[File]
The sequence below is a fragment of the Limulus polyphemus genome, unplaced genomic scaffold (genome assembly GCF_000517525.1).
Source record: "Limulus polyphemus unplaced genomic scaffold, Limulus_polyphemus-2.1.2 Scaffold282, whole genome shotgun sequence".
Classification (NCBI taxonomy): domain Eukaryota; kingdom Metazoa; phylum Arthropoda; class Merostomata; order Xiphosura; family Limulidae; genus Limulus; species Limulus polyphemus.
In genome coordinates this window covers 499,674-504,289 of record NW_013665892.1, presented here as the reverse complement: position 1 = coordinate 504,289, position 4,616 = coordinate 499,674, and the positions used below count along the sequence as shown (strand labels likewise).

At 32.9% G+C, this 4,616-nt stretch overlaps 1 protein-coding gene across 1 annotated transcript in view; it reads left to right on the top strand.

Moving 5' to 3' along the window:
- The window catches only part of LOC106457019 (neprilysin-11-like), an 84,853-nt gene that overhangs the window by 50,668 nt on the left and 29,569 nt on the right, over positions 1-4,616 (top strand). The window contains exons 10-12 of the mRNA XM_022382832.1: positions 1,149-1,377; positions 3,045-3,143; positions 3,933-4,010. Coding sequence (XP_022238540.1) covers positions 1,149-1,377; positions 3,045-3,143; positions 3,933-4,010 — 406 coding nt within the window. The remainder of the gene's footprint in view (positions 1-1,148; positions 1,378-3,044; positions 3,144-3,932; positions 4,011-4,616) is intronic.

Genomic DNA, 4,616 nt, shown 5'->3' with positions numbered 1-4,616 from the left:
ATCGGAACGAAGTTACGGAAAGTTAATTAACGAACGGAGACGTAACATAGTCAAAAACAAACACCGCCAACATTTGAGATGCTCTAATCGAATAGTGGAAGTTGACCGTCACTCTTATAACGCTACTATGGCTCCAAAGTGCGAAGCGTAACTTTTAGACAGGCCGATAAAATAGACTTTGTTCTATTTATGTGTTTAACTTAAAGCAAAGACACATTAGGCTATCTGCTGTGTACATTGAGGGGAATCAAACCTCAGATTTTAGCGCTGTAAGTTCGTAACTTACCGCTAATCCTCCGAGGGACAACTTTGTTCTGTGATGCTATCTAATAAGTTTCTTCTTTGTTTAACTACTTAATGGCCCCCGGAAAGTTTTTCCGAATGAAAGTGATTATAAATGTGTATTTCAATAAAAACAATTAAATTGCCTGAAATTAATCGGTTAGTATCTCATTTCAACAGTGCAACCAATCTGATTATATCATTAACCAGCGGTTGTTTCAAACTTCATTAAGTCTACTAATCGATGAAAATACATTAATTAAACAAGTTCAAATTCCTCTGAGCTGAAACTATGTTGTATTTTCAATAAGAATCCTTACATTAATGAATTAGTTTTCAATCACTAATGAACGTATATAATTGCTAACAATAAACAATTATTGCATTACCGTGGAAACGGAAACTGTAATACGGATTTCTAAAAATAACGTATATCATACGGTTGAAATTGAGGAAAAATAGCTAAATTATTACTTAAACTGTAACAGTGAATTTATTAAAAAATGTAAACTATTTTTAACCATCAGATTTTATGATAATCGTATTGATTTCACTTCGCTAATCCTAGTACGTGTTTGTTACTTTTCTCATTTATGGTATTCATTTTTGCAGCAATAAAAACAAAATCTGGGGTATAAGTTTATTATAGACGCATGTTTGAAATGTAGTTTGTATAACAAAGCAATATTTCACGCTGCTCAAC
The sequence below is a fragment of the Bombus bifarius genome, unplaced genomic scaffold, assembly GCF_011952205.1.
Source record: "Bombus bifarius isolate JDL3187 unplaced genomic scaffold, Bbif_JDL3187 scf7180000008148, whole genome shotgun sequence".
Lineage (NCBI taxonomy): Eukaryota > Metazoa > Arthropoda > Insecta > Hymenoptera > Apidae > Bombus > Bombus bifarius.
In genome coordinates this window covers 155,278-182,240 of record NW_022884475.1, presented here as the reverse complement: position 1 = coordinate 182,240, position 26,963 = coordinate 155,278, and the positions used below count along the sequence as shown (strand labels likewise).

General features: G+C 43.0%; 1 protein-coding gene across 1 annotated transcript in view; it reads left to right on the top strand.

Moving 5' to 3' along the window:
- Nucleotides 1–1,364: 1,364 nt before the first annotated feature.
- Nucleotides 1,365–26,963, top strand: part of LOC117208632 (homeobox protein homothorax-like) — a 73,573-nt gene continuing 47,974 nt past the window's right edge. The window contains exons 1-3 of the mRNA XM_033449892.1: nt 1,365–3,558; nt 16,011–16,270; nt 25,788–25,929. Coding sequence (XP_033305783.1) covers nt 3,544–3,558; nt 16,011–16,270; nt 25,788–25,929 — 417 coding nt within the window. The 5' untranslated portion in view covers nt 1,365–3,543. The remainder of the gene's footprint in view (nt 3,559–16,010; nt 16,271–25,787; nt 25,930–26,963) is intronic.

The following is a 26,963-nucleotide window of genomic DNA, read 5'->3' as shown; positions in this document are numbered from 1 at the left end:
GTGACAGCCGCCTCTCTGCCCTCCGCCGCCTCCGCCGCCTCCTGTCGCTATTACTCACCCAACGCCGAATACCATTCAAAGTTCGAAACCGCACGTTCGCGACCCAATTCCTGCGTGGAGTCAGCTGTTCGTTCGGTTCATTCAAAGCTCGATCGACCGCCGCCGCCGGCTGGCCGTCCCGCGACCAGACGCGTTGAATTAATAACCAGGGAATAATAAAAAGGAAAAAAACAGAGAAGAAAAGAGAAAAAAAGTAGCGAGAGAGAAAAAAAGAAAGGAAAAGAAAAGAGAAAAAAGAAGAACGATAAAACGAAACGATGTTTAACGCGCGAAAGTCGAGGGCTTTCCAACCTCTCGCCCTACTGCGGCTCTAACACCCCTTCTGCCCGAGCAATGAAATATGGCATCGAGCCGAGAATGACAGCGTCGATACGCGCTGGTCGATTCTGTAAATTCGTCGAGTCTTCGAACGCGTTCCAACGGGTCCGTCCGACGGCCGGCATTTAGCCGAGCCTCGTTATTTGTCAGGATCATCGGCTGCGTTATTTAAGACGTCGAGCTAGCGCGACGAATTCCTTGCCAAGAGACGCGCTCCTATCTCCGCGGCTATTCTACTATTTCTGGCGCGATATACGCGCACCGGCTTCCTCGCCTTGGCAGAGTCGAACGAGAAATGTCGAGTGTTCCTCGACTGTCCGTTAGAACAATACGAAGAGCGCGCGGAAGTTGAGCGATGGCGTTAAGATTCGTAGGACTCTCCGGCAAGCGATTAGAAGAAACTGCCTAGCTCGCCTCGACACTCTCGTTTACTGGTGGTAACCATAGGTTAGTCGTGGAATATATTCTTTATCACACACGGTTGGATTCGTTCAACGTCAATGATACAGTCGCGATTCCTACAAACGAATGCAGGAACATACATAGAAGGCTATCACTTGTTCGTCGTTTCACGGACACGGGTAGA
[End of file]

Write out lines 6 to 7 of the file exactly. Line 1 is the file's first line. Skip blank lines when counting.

Moving 5' to 3' along the window:
- The window catches only part of LOC106457019 (neprilysin-11-like), an 84,853-nt gene that overhangs the window by 50,668 nt on the left and 29,569 nt on the right, over positions 1-4,616 (top strand). The window contains exons 10-12 of the mRNA XM_022382832.1: positions 1,149-1,377; positions 3,045-3,143; positions 3,933-4,010. Coding sequence (XP_022238540.1) covers positions 1,149-1,377; positions 3,045-3,143; positions 3,933-4,010 — 406 coding nt within the window. The remainder of the gene's footprint in view (positions 1-1,148; positions 1,378-3,044; positions 3,144-3,932; positions 4,011-4,616) is intronic.